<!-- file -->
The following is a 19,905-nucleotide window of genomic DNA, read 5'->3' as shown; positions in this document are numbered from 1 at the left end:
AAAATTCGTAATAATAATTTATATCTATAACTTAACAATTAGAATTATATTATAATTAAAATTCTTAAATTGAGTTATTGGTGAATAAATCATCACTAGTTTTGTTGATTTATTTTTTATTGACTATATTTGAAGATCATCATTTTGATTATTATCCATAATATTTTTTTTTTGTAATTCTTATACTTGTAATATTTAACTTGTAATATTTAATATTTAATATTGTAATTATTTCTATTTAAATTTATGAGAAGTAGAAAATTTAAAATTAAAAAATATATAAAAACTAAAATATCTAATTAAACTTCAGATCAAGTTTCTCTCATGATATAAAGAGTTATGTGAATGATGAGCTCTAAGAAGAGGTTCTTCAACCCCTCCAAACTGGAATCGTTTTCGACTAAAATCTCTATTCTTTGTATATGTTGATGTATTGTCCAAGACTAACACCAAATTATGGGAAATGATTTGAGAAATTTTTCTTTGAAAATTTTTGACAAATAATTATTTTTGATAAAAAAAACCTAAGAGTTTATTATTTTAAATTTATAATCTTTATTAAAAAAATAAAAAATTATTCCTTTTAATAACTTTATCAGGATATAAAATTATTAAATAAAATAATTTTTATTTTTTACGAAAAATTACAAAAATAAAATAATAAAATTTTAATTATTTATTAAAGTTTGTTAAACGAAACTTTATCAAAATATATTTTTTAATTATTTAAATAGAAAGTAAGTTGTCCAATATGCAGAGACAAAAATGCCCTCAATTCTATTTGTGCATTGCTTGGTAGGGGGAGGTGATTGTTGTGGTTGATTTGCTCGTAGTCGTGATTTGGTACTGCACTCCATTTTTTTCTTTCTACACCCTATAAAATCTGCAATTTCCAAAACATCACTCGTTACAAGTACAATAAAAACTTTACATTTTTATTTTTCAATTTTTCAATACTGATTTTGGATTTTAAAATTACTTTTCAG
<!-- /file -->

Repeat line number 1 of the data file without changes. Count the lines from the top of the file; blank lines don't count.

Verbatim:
The following is a 19,905-nucleotide window of genomic DNA, read 5'->3' as shown; positions in this document are numbered from 1 at the left end: